Social media platform seeks to reassure workforce, saying it was not looking at company-wide layoffs, but it will continue its restructure
Twitter has indicated that it will continue restructuring the business post Elon Musk, but is not planning on large-scale job losses.
Musk said he was walking away from the agreement because Twitter had fired high-ranking executives and one-third of the talent acquisition team, breaching Twitter’s obligation to “preserve substantially intact the material components of its current business organisation.”
It is fair to say that most Twitter staff will be relieved that Elon Musk pulled out of the deal, after they endured months of uncertainty over his “will he, won’t he” approach to the takeover.
Elon Musk spoke with Twitter employees in a virtual ‘all hands’ meeting in mid June.
While he touched upon potential layoffs, alien life, remote working, and free speech, Musk failed to reassure Twitter staff about the future under his stewardship.
Twitter said in a filing on Wednesday it is not looking at company-wide layoffs but could likely continue to restructure the business.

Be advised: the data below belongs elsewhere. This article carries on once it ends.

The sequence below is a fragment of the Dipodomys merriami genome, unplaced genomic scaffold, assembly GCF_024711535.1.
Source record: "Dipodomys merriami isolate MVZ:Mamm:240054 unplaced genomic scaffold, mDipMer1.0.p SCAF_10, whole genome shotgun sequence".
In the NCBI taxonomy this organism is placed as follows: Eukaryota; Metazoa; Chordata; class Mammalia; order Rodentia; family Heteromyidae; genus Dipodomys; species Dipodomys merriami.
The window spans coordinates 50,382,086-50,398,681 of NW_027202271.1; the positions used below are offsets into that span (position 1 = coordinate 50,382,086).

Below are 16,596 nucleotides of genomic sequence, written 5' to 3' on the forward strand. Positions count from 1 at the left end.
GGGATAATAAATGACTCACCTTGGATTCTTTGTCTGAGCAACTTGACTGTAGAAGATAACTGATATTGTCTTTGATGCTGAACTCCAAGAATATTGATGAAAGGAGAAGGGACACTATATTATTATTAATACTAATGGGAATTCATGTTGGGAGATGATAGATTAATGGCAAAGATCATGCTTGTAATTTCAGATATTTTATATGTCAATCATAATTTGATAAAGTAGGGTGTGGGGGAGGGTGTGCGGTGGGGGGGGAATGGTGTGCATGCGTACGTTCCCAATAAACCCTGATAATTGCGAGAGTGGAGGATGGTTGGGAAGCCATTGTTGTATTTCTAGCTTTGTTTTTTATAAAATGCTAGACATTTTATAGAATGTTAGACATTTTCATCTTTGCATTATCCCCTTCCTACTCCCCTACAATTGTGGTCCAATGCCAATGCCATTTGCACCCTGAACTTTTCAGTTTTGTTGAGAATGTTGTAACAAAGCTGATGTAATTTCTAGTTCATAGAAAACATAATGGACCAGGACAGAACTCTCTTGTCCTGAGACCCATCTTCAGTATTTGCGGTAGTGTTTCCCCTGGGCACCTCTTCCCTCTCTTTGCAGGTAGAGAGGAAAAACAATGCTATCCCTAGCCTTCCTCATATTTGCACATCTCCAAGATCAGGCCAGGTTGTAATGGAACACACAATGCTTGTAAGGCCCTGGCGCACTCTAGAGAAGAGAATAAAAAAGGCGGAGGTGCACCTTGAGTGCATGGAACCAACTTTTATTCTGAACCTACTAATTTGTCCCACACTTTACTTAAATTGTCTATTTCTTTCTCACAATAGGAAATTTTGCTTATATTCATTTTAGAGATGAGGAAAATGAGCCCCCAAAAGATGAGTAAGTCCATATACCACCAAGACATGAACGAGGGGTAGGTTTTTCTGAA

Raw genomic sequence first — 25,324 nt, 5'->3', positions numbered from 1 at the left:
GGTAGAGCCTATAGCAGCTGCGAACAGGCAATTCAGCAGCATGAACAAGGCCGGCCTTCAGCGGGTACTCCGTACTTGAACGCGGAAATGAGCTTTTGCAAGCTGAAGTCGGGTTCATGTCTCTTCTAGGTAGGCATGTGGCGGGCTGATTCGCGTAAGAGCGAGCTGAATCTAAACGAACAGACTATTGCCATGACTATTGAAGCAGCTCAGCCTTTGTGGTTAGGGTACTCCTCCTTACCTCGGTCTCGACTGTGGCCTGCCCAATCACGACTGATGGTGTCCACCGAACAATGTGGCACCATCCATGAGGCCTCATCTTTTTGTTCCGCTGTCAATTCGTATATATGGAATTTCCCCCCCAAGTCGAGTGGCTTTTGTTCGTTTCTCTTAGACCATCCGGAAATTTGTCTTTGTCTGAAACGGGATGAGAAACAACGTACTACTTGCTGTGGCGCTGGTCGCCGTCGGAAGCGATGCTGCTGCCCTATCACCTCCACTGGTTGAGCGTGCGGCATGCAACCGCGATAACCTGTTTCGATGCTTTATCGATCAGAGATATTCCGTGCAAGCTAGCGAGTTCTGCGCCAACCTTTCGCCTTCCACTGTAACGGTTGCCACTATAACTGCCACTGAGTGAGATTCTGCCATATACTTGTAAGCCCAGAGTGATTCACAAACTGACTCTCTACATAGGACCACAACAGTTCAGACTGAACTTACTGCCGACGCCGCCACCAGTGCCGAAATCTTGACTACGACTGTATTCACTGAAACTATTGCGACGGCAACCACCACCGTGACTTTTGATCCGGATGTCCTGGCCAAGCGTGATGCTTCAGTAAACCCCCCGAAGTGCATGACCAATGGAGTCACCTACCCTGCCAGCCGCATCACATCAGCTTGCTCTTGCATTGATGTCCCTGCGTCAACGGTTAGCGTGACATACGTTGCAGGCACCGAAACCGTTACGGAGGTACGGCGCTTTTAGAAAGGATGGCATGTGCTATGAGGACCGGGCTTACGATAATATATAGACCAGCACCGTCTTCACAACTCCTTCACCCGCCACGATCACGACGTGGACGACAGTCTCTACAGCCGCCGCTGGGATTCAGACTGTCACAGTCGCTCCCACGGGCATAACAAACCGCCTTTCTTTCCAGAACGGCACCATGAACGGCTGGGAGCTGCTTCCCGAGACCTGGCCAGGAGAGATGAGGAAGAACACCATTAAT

It also added in the filing that it had sent Musk a formal request to approve two tailored employee retention programs in June, but he did not provide his consent.
“We’re not looking at company-wide layoffs,” said the firm in the filing. “However, teams from across the company are reprioritising and making changes to ensure we are operating responsibly and efficiently in the current operating environment.”
“We may continue to see restructuring and org changes as we continue to align with our revised business needs (as we always have in the past),” it added.
And there is no doubt that there been some changes within Twitter’s executive team in recent months.
In January Twitter said its head of security was no longer at the company and its chief information security officer would also depart in the coming weeks.
The company didn’t say whether the departures were voluntary.
The changes were the latest move under chief executive Parag Agrawal, who succeeded co-founder Jack Dorsey last November.
In May it emerged that CEO Agrawal had dismissed two senior executives, namely Kayvon Beykpour, who used to led Twitter’s consumer division; and Bruce Falck, who oversaw revenue.
Both men confirmed their departures were not their decision.
That same month Twitter said it would pause hiring and review all existing job offers to determine whether any “should be pulled back.”
Then it was revealed that Twitter had lost three more senior employees, who jumped ship from the platform.
These executives were named as Ilya Brown, VP of product management; Katrina Lane, VP of Twitter Service; and Max Schmeiser, head of data science.